The easiest way to tell if a comic has reached the elite collecting status is when single, detached pages are sought after. Take a closer look at the market for single pages from three elite Marvel keys.
When it comes to collecting those single pages, DC Comics is king. Of course, when you create the costumed superhero genre, you have a lot of “holy grails.” Since the Marvel Age didn’t truly kick off until 1961, those Silver Age comics are not as rare. Certainly, they still carry hefty prices, but they’re more in abundance compared to those landmark Golden Age DC titles.
Still, that doesn’t mean those Marvel superheroes don’t have their comics that are valuable even in a single page.
There’s no denying the influence that Captain America has had for generations. He’s clearly a take on the Superman model for a superhero, but he takes “truth, justice, and the American way” to a whole new level. How much more patriotic can you be than dressing in an American flag and punching Adolf Hitler on the cover of your debut issue?
Originating in the World War II era, Cap started with Timely Comics, the predecessor to Marvel Comics. In fact, Stan Lee’s first writing credit was in the third issue of Captain America Comics. Here we are 79 years after Cap’s first appearance, and he’s still arguably the most popular Avenger.
So far this year, eight individual pages have sold online. The priciest of those was a slabbed page 23, which brought an astounding $2,125 on April 13. That’s a stark contrast to last year’s only sale for the twenty-third page when it sold for $475 in June.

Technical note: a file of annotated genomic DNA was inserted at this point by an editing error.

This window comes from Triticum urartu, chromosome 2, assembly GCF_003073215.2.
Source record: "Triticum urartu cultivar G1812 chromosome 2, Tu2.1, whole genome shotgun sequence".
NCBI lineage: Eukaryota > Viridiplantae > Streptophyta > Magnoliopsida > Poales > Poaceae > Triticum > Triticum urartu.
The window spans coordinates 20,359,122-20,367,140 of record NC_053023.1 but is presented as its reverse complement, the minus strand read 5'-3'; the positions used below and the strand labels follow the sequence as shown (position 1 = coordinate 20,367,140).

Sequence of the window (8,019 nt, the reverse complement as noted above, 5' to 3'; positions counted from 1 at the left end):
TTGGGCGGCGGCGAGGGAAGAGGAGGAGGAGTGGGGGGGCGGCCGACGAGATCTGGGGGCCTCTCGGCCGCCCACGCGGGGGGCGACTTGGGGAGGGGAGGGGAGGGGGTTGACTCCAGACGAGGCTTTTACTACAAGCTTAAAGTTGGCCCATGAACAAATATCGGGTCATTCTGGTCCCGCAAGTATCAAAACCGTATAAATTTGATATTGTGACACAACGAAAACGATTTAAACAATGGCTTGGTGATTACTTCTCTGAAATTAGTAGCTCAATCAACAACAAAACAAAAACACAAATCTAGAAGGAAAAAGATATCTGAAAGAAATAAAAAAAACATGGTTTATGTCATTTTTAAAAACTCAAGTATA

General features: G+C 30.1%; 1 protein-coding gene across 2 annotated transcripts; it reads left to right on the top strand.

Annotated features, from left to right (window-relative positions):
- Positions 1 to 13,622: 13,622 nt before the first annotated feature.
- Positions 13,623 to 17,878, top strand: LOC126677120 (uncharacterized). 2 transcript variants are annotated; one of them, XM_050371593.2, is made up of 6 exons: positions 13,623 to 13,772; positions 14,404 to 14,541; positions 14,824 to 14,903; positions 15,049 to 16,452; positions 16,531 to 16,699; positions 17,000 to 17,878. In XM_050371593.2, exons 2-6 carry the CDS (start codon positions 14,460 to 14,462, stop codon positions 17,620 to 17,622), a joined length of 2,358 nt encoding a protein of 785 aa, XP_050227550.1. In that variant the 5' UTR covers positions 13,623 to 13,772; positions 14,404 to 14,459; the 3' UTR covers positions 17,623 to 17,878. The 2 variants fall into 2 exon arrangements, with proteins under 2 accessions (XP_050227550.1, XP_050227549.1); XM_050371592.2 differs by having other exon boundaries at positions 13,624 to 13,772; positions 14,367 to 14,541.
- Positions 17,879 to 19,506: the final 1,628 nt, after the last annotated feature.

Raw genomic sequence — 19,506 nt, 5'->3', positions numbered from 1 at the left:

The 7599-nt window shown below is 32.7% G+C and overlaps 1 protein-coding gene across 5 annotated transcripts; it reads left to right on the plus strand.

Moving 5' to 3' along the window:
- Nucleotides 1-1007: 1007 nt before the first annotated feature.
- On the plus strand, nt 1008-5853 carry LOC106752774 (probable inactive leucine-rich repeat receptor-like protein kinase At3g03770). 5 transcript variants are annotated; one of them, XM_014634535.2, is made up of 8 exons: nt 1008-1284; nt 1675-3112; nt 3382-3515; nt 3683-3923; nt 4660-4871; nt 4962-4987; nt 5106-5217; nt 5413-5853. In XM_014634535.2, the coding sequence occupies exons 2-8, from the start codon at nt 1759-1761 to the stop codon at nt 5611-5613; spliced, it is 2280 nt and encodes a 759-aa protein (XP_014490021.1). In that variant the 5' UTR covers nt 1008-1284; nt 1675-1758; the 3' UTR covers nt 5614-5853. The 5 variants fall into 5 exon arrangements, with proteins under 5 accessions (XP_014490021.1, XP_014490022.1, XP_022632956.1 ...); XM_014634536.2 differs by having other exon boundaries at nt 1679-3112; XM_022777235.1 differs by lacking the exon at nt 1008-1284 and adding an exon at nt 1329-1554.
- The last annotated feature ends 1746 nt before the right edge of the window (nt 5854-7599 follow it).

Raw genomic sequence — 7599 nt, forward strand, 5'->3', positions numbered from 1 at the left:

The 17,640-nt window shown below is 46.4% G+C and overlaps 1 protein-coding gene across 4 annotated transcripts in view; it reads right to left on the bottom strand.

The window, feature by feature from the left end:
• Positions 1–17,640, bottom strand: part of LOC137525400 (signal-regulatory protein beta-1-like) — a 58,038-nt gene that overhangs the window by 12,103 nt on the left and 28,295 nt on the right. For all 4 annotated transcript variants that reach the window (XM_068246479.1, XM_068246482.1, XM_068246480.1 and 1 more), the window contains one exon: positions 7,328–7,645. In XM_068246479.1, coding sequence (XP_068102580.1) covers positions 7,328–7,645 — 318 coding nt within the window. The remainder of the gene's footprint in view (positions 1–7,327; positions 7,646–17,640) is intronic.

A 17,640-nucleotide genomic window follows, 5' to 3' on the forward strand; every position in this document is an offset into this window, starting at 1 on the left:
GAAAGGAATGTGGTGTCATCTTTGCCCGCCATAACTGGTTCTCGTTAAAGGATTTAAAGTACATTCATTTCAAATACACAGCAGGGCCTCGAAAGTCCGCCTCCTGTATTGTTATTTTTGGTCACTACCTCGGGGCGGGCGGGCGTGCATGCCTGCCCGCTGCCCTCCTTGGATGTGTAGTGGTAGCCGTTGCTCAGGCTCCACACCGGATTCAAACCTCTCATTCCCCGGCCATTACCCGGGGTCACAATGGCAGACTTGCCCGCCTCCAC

Next to that, the highest-priced was the eighth page. In March, it sold for $2,025, well above last year’s high of $597.
Another single page that reached four digits was page four, which brought $1,530 on April 13. A year ago, it sold for just under $700.
I argue that Amazing Fantasy #15 is the single most coveted comic of the Silver Age. With all due respect to Fantastic Four #1, which laid the foundation for all things, Marvel, to this day, Spider-Man is the face of Marvel and was a revolutionary character who never loses his relevance. Therefore, his first appearance is the holy grail of Silver Age holy grails. It makes sense that A.F. #15 is so hard to get that collectors will spend big money on even the smallest piece of this historic issue.
If you want a complete copy, even a lowly 1.0 is inching towards five figures. In fact, one sold for $9,106 on April 13. What about those individual pages? Last year, the first page from A.F. #15 was purchased for $695. Also in 2019, page two went for $1,200. This past August, page eight brought $2,500 after only selling for $235 in 2018.
There’s no argument that F.F. #1 is a major key. They were Marvel’s first cash cow and took the publisher to new heights throughout the Silver Age. Without the F.F., Marvel Comics wouldn’t have succeeded. Any grade of F.F. #1 is expensive, certainly, but what takes a major key and puts it in truly elite status is when those single pages are costly.
Here’s where we see the difference in collecting between F.F. #1 and A.F. #15. With A.F. #15, any single page from that comic is worth a minimum of $300 based on sales over the past 12 months. In the past two years, there has been only one recorded sale of a single interior page from F.F. #1, and that was page 10, which sold for $230 last June. However, the front cover is carrying a higher value. A slabbed copy of the iconic cover alone sold for $1,251 in 2019.